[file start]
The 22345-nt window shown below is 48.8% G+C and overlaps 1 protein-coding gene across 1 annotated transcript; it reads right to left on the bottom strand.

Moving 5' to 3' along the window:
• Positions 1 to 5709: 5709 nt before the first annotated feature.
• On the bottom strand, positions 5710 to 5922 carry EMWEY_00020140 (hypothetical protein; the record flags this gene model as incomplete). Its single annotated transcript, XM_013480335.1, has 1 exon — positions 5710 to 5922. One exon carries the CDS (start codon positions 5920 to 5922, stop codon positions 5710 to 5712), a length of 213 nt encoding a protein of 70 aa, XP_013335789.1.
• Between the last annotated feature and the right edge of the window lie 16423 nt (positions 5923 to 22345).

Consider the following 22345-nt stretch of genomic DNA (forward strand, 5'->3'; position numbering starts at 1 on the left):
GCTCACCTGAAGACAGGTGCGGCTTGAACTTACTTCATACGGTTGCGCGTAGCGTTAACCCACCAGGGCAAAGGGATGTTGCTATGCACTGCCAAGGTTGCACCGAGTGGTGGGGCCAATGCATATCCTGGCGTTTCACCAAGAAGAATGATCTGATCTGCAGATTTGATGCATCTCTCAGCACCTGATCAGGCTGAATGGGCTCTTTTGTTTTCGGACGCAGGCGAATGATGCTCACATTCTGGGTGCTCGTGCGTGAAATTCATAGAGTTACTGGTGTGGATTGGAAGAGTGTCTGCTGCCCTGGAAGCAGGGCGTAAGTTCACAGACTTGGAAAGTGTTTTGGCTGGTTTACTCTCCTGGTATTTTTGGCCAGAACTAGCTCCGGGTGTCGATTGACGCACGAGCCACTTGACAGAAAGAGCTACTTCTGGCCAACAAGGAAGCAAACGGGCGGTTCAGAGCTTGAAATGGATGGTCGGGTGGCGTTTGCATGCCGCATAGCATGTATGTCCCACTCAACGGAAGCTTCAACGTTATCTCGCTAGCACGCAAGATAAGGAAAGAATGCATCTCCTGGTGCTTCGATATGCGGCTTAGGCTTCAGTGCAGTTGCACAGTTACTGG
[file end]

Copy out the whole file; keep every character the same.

The 22345-nt window shown below is 48.8% G+C and overlaps 1 protein-coding gene across 1 annotated transcript; it reads right to left on the bottom strand.

Moving 5' to 3' along the window:
• Positions 1 to 5709: 5709 nt before the first annotated feature.
• On the bottom strand, positions 5710 to 5922 carry EMWEY_00020140 (hypothetical protein; the record flags this gene model as incomplete). Its single annotated transcript, XM_013480335.1, has 1 exon — positions 5710 to 5922. One exon carries the CDS (start codon positions 5920 to 5922, stop codon positions 5710 to 5712), a length of 213 nt encoding a protein of 70 aa, XP_013335789.1.
• Between the last annotated feature and the right edge of the window lie 16423 nt (positions 5923 to 22345).

Consider the following 22345-nt stretch of genomic DNA (forward strand, 5'->3'; position numbering starts at 1 on the left):
GCTCACCTGAAGACAGGTGCGGCTTGAACTTACTTCATACGGTTGCGCGTAGCGTTAACCCACCAGGGCAAAGGGATGTTGCTATGCACTGCCAAGGTTGCACCGAGTGGTGGGGCCAATGCATATCCTGGCGTTTCACCAAGAAGAATGATCTGATCTGCAGATTTGATGCATCTCTCAGCACCTGATCAGGCTGAATGGGCTCTTTTGTTTTCGGACGCAGGCGAATGATGCTCACATTCTGGGTGCTCGTGCGTGAAATTCATAGAGTTACTGGTGTGGATTGGAAGAGTGTCTGCTGCCCTGGAAGCAGGGCGTAAGTTCACAGACTTGGAAAGTGTTTTGGCTGGTTTACTCTCCTGGTATTTTTGGCCAGAACTAGCTCCGGGTGTCGATTGACGCACGAGCCACTTGACAGAAAGAGCTACTTCTGGCCAACAAGGAAGCAAACGGGCGGTTCAGAGCTTGAAATGGATGGTCGGGTGGCGTTTGCATGCCGCATAGCATGTATGTCCCACTCAACGGAAGCTTCAACGTTATCTCGCTAGCACGCAAGATAAGGAAAGAATGCATCTCCTGGTGCTTCGATATGCGGCTTAGGCTTCAGTGCAGTTGCACAGTTACTGG